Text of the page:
The Investigatory Powers Act 2016 sets out the extent to which certain investigatory powers may be used to interfere with privacy. The EDPB notes the following points of attention in relation to the scope of the application of the IPA 2016:

    • The first point of attention relates to intentionally broad definitions of telecommunications operators, telecommunications service, and telecommunications system, among other similar terms. The EDPB recommends the European Commission assess these definitions keeping in consideration the proportionality of the interception measures.
    • The second point of attention is the lack of clarity on whether or not data from establishments of telecommunications operators outside the UK is covered within the broad definition of “telecommunications operators”, to the extent that data of EEA data subjects are concerned.
    • The third point of attention concerns the scenarios for which lawful interceptions and bulk acquisition of communications data is possible without the approval of  the Investigatory Powers Commissioner or the judicial commissioners.
5. Bulk interception of data:

The EDPB notes that there is a need for the assessment of bulk interceptions, in particular, the selection and application of selectors in the context of bulk interception procedures and whether or not safeguards are in place to protect the fundamental rights of individuals whose data are intercepted in this context.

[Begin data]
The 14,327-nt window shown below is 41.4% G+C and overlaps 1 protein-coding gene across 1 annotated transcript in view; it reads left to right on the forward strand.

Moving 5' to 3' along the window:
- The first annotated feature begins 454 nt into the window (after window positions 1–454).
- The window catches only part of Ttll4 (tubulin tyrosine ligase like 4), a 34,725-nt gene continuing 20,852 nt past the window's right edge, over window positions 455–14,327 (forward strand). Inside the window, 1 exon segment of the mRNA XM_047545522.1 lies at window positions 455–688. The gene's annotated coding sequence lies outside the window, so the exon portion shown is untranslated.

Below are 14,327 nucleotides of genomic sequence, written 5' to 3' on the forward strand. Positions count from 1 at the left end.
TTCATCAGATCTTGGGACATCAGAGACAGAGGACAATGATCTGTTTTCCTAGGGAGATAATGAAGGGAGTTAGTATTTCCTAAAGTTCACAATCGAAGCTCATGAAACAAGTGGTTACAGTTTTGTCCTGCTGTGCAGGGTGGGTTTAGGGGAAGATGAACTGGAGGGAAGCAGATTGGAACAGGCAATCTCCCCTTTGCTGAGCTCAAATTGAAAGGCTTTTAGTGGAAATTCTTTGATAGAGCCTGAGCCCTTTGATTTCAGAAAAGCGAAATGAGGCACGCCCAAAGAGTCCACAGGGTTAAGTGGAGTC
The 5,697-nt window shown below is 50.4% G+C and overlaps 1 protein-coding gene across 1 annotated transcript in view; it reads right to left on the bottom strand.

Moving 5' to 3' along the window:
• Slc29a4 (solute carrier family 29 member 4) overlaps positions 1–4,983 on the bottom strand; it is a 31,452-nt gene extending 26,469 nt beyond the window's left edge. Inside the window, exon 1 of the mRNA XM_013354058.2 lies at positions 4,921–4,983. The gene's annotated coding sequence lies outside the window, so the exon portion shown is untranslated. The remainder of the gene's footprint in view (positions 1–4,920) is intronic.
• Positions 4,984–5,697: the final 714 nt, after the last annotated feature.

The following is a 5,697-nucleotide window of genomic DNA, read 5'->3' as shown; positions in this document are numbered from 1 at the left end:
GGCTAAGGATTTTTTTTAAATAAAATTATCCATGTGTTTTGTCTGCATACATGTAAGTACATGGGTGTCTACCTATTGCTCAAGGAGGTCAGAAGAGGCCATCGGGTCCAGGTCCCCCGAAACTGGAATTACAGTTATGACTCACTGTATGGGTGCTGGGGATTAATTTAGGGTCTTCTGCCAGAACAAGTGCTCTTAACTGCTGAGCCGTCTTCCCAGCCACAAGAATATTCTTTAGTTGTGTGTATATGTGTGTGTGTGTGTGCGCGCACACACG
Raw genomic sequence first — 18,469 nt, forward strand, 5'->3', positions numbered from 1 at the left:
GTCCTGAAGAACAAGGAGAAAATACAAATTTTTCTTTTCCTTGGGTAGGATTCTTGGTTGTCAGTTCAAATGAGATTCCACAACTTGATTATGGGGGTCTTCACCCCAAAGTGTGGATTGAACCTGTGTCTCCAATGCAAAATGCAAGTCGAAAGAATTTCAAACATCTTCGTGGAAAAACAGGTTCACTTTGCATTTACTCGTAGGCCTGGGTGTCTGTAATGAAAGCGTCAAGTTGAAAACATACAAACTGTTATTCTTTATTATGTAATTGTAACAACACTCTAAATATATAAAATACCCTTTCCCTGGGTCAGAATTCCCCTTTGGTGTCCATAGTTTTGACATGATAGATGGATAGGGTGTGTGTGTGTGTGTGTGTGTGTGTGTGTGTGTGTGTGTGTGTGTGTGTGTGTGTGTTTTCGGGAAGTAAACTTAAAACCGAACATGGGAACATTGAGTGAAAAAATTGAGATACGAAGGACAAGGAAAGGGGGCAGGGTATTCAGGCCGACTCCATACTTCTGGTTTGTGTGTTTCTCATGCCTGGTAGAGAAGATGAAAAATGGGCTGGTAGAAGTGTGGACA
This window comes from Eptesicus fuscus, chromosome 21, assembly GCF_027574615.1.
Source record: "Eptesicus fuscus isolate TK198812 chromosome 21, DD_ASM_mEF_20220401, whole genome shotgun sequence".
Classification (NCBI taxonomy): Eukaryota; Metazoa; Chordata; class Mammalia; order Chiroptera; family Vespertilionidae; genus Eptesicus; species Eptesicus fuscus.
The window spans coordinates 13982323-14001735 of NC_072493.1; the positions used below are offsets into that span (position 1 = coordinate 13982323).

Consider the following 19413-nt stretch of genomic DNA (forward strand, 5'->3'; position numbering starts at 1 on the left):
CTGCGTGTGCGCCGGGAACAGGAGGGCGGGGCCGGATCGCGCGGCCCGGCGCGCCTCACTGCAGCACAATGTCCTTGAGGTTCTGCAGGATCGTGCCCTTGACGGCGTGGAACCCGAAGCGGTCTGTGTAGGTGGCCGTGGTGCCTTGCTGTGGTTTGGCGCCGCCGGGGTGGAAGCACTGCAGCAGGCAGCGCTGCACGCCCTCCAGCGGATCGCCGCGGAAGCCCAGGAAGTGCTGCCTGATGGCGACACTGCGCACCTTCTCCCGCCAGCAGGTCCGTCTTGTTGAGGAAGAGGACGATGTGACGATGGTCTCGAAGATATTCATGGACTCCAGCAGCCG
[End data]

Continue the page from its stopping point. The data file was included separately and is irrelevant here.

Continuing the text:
6. Further use of the information collected for national security purposes and overseas disclosure:

The application of national security exemption provided under the UK law may compromise the principles of purpose limitation, necessity and proportionality, and data subjects’ rights in the third country of destination. Therefore, the EDPB recommends the European Commission to examine the overall safeguards provided under the UK legal framework when it comes to overseas disclosures, in light of the application of national security exemption.

What is Next?

The European Commission will now seek approval on the UK adequacy decision from the representatives of each member state. Following that, it will adopt a final decision regarding the UK adequacy. The UK is likely to be approved as an adequate country. However, the fact that the EDPB highlighted many areas of concern in the UK legal framework reflects an extremely cautious and objective approach towards cross-border data transfers. This approach indicates that the UK adequacy decision will be subject to regular reviews and monitoring by the European Commission.